Not infrequently, people wonder what heaven might be like. The promise of this feast is that we will be with the Lord and all those who have gone before us in the flesh, not necessarily a flesh like we know now, but in our resurrected bodies. Just as Jesus was not limited after his resurrection by the body the apostles saw in the Upper Room, there was no doubt that it was Jesus. Neither, some day, will we have any doubt about who it is that has prepared a place for us.

To understand more deeply the substance of this feast, take a moment to think about how important it is to be with those who have loved us and whom we have loved. Not to be with and see them ever again would be a terrible burden. Today's feast promises us that God knows our yearning and will respond with the gift of a place at the eternal banquet.

Today, let those close to you know of your love.

How do you imagine heaven? What do you hope for?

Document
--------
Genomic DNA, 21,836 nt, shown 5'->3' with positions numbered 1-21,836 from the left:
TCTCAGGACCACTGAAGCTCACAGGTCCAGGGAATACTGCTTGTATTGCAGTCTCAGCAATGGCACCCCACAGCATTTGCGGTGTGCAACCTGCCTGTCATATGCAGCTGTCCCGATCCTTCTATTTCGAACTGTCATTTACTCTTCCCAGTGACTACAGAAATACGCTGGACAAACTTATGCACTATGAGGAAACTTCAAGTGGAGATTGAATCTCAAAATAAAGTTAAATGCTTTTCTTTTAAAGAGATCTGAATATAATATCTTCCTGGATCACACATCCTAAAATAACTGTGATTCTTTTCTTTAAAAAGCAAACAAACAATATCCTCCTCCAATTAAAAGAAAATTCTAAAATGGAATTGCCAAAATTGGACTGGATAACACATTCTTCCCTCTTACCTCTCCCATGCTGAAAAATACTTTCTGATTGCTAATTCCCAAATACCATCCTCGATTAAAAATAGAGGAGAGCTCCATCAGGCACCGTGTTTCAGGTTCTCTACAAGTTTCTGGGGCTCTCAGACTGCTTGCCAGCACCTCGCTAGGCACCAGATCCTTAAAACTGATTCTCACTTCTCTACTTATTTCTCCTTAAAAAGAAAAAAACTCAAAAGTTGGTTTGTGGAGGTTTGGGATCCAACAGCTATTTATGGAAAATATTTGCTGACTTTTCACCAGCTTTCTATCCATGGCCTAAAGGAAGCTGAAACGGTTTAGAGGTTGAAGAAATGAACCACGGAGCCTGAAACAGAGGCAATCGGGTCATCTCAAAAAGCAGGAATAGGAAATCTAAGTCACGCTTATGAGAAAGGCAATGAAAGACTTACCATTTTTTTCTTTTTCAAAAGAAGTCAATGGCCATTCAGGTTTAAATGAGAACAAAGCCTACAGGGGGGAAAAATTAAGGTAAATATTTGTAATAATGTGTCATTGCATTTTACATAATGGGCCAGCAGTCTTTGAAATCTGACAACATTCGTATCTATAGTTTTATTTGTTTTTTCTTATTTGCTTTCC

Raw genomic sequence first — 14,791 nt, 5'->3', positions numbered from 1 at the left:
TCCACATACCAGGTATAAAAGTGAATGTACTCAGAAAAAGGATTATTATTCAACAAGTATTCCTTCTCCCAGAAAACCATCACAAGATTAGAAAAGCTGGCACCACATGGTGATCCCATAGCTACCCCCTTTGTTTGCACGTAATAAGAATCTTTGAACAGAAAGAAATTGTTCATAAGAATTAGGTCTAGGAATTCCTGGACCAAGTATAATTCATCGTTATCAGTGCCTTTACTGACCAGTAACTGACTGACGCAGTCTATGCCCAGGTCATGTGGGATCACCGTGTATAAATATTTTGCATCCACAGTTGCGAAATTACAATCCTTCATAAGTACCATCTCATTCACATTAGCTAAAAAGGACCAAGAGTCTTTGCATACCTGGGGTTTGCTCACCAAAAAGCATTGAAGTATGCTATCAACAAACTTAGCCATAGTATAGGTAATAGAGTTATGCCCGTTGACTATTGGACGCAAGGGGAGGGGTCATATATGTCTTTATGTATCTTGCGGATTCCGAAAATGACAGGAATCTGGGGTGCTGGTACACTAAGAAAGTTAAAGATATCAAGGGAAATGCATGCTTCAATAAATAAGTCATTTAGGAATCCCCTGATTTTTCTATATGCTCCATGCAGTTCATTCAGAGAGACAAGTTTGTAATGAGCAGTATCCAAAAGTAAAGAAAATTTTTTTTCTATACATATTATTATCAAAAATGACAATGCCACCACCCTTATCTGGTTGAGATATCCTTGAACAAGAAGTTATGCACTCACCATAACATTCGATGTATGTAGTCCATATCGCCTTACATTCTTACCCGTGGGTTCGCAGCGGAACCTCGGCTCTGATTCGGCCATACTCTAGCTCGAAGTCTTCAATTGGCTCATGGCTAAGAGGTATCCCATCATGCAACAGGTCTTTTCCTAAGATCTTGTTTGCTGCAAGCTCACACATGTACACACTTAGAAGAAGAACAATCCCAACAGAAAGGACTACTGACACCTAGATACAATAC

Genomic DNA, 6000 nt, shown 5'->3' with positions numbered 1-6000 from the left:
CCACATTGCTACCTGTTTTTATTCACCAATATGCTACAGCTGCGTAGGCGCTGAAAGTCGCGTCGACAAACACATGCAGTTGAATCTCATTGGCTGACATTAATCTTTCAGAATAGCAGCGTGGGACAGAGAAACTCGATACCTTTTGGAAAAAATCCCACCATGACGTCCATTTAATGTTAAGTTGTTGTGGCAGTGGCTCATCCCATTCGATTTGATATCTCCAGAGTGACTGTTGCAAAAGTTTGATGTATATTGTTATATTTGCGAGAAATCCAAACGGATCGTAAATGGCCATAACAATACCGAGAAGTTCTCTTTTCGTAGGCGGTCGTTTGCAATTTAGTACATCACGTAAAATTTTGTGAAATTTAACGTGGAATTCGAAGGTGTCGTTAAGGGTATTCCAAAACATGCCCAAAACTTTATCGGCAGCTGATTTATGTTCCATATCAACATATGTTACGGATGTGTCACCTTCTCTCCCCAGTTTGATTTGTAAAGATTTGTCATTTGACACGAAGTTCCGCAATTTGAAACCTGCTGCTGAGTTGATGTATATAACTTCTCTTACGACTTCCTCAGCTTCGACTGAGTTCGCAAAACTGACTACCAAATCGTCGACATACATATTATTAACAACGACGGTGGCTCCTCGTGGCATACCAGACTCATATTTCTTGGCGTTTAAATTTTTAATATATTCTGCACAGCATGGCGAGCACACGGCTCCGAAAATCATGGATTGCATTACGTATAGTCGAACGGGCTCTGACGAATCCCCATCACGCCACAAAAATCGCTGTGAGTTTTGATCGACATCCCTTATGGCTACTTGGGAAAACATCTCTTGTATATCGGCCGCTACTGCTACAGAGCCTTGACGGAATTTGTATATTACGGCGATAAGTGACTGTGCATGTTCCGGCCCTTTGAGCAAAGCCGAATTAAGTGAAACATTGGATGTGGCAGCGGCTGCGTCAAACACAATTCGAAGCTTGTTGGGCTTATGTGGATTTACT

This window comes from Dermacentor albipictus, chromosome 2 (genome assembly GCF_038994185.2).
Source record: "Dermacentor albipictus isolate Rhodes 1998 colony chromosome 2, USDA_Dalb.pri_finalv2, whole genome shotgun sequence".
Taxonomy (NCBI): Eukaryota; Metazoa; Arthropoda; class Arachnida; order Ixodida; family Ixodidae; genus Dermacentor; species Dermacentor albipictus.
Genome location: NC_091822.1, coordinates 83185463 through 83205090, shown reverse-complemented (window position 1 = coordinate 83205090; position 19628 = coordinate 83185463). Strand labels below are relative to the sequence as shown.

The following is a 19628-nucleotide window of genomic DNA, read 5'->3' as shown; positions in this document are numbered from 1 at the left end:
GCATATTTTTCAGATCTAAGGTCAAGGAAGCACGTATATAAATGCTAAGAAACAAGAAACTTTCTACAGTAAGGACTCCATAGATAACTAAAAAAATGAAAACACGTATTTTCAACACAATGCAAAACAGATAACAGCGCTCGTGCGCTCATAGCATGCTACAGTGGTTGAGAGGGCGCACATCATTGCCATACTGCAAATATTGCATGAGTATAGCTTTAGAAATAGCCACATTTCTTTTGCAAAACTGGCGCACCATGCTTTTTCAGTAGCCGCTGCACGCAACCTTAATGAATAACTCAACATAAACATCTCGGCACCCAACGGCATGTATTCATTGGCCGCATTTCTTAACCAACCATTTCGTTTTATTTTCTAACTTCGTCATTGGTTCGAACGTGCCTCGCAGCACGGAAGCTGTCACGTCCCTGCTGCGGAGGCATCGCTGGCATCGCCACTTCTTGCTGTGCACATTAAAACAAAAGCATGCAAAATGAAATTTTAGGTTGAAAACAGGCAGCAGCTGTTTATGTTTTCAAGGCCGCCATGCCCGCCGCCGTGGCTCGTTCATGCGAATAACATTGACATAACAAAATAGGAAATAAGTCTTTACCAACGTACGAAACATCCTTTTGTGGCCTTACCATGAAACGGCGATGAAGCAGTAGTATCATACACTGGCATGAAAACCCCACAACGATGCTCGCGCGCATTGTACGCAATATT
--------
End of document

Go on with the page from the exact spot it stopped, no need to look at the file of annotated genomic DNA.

Thursday, August 13, 2020

St Maximillian Kolbe

"No one in the world can change Truth. What we can do and and should do is to seek truth and to serve it when we have found it." Maximillian Kolbe

St Maximilian Kolbe, who offered his life for another prisoner at the Nazi death camp in Auschwitz, was drawn to a military life as a boy, but soon after entering the seminary he realized that the fight God wanted him to enter was a spiritual one. Although he imagined his life as a "long war", he focused not on the failures of those to whom he was preaching, but on their strengths, and it was this strategy that fostered his work of evangelizing Western Europe and Japan.

Maximilian never forget that it is impossible to pay back God, and this knowledge drove him to pour out his life in gratitude for all God had given him. The gift of life and the gift of faith are pure gifts, not something we earn or deserve. God chooses to give us life and sustain us in it because of God's goodness, not our worth. More important, we cannot earn salvation. God wants us to be with him forever. It is as simple as that. Like a parent, God desires only good for his children and wants them to live in peace forever.